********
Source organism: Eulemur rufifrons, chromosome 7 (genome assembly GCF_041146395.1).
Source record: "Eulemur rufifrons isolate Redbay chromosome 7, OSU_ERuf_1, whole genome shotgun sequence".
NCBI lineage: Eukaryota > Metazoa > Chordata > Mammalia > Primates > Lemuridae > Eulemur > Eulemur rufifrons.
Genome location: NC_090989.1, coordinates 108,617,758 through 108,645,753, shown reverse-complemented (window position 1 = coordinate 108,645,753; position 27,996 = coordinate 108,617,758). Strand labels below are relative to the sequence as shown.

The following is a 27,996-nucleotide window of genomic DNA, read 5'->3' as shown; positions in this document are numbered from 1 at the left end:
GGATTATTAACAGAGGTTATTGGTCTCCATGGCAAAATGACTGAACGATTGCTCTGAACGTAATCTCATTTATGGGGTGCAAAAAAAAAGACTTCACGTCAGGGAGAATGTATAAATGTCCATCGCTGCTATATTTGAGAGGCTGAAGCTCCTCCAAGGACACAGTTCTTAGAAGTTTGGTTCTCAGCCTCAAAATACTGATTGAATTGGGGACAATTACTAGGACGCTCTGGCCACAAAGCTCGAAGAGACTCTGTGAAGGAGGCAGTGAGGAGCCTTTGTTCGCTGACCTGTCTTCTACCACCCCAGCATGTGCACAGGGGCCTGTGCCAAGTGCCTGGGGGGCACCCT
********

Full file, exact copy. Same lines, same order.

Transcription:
Source organism: Eulemur rufifrons, chromosome 7 (genome assembly GCF_041146395.1).
Source record: "Eulemur rufifrons isolate Redbay chromosome 7, OSU_ERuf_1, whole genome shotgun sequence".
NCBI lineage: Eukaryota > Metazoa > Chordata > Mammalia > Primates > Lemuridae > Eulemur > Eulemur rufifrons.
Genome location: NC_090989.1, coordinates 108,617,758 through 108,645,753, shown reverse-complemented (window position 1 = coordinate 108,645,753; position 27,996 = coordinate 108,617,758). Strand labels below are relative to the sequence as shown.

The following is a 27,996-nucleotide window of genomic DNA, read 5'->3' as shown; positions in this document are numbered from 1 at the left end:
GGATTATTAACAGAGGTTATTGGTCTCCATGGCAAAATGACTGAACGATTGCTCTGAACGTAATCTCATTTATGGGGTGCAAAAAAAAAGACTTCACGTCAGGGAGAATGTATAAATGTCCATCGCTGCTATATTTGAGAGGCTGAAGCTCCTCCAAGGACACAGTTCTTAGAAGTTTGGTTCTCAGCCTCAAAATACTGATTGAATTGGGGACAATTACTAGGACGCTCTGGCCACAAAGCTCGAAGAGACTCTGTGAAGGAGGCAGTGAGGAGCCTTTGTTCGCTGACCTGTCTTCTACCACCCCAGCATGTGCACAGGGGCCTGTGCCAAGTGCCTGGGGGGCACCCT